Christmas with the Kranks 2004, PG)
It is a perfectly fine, inoffensive family comedy. A more sweet than sour satire that sets its sight on nasty but lavishly honey coated underpinnings of the holiday season. Christmas with the Kranks finds a comfortable balance between hilarious and heartwarming. It's the best of both worlds and a pleasant surprise to find under the cineplex tree. An agreeable, if snowflake-thin stocking stuffer faithfully adapted from John Grisham's 2001 bestseller Skipping Christmas. You'd have to be a Scrooge not to crack a smile during this feature. Ultimately something of a softball satire, its climactic evocation of the "true meaning" of the holidays is surprisingly touching.
The Santa Clause 1994, PG)
This is a hip, likable spin on the seasonal icon told with a deft mixture of comedy and sentimentality. All of the film's technical and creative contributions are top-notch, but as it should be, it's the people who win us over. Aimed at kids, but written with parents in mind, The Santa Clause balances the sugar with the spice, which Allen sprinkles on just right. The personable star of the TV series "Home Improvement" turns this Walt Disney film around. He may not be as effervescent as, say, Robin Williams, but he's full of understated, ticklish charm. Nevertheless, The Santa Clause is a charming, if mild, fantasy, distinguished by a gentle directorial touch that strikes a deft balance between dramatic and fantastic elements.
Elf 2003, PG)
It has all the charm of the typical Christmas movie, mixed with all the laughs of the usual Will Ferrell comedy. Ferrell is a hoot. So is much of this witty holiday family entertainment, which, up until the end, when the "true spirit of Christmas" must be reaffirmed, happily favors slapstick over treacle. Funny and intelligently made, a film for kids and adults that's both sweet and sardonic. The disarming comedic tone -- silly and novel in its lack of cynicism -- is driven by the fearless, cheerful unself-consciousness of Will Ferrell. It's a terrific movie, smart and funny enough to hold up at any time of year. Ferrell's stone-stupid sincerity keeps the action moving and irresistible, despite its familiarity.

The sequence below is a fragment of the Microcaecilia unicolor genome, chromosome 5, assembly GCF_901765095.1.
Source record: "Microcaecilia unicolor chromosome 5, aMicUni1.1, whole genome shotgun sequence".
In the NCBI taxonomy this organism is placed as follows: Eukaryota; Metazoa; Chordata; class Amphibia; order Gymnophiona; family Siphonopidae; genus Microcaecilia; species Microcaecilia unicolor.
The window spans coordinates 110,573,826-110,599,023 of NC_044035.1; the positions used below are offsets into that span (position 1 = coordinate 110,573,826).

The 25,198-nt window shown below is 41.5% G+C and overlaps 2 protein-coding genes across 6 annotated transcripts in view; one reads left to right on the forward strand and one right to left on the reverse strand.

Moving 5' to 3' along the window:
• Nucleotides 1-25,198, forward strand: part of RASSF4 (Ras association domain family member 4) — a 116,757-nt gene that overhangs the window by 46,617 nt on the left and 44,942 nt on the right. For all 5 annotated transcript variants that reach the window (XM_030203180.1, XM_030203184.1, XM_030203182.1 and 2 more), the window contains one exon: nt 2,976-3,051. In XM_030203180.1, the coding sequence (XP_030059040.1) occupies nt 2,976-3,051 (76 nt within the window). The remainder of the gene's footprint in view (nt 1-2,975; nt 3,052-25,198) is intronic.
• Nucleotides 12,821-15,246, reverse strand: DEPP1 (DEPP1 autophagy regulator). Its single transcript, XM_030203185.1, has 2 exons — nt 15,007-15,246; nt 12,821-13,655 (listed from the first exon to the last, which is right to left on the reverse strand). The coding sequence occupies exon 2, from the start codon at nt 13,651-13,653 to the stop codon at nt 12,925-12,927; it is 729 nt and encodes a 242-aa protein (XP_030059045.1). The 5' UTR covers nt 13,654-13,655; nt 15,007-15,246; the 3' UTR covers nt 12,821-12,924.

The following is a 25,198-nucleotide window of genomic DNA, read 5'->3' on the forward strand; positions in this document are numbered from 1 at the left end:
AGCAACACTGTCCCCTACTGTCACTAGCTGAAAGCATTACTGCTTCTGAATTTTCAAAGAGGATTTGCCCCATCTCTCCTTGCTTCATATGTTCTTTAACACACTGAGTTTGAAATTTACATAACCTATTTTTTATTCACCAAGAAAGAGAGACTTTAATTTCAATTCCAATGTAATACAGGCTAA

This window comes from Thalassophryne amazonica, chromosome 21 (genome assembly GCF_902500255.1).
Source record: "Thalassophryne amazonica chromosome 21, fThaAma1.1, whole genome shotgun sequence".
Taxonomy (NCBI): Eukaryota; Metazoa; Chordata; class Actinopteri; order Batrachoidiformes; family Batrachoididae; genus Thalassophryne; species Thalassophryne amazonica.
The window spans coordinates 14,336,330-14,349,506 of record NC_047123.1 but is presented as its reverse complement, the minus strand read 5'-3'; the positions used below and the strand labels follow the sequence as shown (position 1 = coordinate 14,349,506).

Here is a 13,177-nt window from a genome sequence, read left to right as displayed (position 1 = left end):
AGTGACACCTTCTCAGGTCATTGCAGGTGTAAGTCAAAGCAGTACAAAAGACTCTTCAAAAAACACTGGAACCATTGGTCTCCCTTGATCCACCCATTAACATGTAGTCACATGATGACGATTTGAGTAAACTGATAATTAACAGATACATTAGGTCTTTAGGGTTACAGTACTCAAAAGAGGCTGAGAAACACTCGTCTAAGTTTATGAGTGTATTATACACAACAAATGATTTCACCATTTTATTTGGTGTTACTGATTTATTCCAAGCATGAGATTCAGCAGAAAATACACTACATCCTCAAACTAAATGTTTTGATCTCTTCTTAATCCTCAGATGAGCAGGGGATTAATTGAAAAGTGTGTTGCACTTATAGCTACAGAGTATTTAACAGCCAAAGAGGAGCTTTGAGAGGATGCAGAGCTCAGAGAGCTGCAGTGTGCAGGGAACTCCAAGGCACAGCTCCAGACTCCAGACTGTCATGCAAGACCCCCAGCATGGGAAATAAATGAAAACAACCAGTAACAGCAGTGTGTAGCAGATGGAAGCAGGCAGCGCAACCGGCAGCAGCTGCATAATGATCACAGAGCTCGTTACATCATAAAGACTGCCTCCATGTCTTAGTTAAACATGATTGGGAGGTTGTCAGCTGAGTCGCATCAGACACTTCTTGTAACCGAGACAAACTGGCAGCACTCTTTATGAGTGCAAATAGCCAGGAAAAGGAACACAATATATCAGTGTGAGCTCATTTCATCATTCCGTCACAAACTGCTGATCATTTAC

Mixed Nuts 1994, PG-13)
The story is rich with characters and interwoven subplots that seem to collide and build on one another, making for rich and often hilarious scenes. Normally, I use the term "guilty pleasure" as an excuse for enjoying a movie that received mixed reviews, or is panned by critics and movie fans alike. But with Mixed Nuts, I honestly have no clue why this film dropped below everyone's radar. I've found that the harshest critiques pan the film as yet another bastardized Hollywood reinvention of an exceptional foreign film. Mixed Nuts is remake of very popular French comedy, Le Père Noël est une ordure (1982). I had no idea that Mixed Nuts was a remake nor have I seen the original French film, so I suppose I don't know what I'm missing. But seeing how Mixed Nuts stands on its own merit and is one of my favorite holiday films, I think I can live with missing-out on the first film.